Perspective and Plotting

Bridge with shadows While at a park back in Texas, I’d noticed this little wooden bridge. The dappled afternoon light skewed the perspective, from where I was standing, to make a shadowed path along the boards. In a moment of fancy, I took this picture, imagining it as a hidden path to other lands.

Sometimes writing is like that. You see this little piece in front of you. A scene, a phrase, sometimes nothing more than a whisper, a shadow falling just right. And since you’re curious, you follow the path, even though you can’t see what happens beyond the curve. Once you get beyond the curve, who knows what’s there, but it has to be something good. It wouldn’t look nearly as interesting if it didn’t lead anywhere. When I pants, this is how I write. For me, it leads to stories that are droopy in the middle, as I muddle my way in circles until I find the ending.

Since I’ve learned how to plot (somewhat, anyway), it’s like having a compass. Sure, I might still go in some circles, but I’ve at least got a direction to go in, so I can avoid the paths that are clearly heading off into the morass.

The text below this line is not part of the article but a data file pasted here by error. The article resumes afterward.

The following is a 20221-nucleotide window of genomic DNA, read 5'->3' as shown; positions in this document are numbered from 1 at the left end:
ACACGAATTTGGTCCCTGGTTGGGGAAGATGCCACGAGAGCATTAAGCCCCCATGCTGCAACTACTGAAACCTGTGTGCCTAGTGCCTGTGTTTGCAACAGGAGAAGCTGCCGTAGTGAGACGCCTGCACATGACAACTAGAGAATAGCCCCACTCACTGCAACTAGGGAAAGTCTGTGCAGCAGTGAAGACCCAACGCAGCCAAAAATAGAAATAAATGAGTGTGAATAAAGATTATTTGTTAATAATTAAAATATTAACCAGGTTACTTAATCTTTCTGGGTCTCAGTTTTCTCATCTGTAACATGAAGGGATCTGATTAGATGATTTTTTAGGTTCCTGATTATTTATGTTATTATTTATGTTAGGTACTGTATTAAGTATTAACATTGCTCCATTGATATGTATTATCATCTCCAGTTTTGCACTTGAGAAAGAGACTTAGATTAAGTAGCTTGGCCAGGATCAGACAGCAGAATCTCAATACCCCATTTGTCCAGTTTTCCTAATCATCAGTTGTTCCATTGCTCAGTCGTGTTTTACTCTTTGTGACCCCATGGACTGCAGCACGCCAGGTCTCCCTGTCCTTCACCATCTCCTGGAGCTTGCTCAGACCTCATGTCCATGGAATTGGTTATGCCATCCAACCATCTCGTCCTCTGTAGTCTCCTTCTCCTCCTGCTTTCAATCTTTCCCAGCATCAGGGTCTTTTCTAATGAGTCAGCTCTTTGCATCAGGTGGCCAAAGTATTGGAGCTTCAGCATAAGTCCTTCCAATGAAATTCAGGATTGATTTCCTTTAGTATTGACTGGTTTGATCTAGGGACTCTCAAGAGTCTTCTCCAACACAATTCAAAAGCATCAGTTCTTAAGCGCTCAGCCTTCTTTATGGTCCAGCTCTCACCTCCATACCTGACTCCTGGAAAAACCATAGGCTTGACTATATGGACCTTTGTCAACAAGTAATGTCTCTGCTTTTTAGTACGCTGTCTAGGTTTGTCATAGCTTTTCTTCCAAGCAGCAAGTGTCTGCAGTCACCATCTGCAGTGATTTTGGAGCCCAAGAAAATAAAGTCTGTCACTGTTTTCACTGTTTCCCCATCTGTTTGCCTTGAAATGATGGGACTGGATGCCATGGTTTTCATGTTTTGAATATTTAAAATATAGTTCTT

Perspective helps. If Im looking down at the story from above (3rd person), I can see more of it, but I may not notice the details as much. If I’m on the ground level (1st person), sometimes I can’t see the big picture, but I can see what’s around me much clearer, and it’s far more immediate. Sometimes, even when I’m writing in third, I write an excerpt from first, or vice versa, to figure out in more detail what’s going on.

What about you? Do you like to have a map, with the turns all marked out, and street level zoom of key scenes? Or can you follow your gut and the sun and stars to your destination?


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